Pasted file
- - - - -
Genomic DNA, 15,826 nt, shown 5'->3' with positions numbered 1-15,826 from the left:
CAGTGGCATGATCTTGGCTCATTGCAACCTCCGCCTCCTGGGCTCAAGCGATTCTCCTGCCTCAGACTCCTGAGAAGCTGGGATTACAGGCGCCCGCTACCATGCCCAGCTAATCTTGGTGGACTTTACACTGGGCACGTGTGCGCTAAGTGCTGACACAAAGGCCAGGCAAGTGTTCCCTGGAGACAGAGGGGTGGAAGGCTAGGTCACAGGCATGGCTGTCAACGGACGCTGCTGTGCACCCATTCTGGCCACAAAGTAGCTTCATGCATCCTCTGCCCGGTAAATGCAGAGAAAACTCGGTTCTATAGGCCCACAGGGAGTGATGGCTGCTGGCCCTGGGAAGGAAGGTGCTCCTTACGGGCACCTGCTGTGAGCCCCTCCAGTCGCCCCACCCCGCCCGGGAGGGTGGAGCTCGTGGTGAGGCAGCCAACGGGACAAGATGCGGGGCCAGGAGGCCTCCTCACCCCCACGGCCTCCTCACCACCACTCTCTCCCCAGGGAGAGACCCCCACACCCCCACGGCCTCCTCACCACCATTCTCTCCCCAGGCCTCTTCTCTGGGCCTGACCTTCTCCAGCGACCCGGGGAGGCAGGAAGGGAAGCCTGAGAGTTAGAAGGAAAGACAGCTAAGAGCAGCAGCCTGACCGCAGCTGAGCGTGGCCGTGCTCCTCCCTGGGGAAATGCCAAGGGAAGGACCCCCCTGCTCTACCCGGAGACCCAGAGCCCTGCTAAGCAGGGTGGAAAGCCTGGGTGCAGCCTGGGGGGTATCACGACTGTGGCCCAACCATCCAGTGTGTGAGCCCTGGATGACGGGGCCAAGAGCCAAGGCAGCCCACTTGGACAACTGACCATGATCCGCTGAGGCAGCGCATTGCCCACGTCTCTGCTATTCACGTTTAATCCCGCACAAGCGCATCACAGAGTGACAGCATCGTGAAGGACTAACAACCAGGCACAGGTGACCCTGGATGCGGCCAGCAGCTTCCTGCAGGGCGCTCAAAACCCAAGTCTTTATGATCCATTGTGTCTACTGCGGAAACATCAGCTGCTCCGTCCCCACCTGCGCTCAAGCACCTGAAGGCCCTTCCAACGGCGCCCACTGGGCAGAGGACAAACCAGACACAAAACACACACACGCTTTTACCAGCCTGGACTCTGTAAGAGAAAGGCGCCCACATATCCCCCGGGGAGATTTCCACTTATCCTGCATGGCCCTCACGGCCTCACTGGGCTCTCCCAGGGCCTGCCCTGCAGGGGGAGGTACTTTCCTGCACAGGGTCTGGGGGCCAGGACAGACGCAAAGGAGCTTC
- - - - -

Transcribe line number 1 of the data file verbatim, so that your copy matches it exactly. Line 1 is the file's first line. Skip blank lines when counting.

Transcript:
Genomic DNA, 15,826 nt, shown 5'->3' with positions numbered 1-15,826 from the left: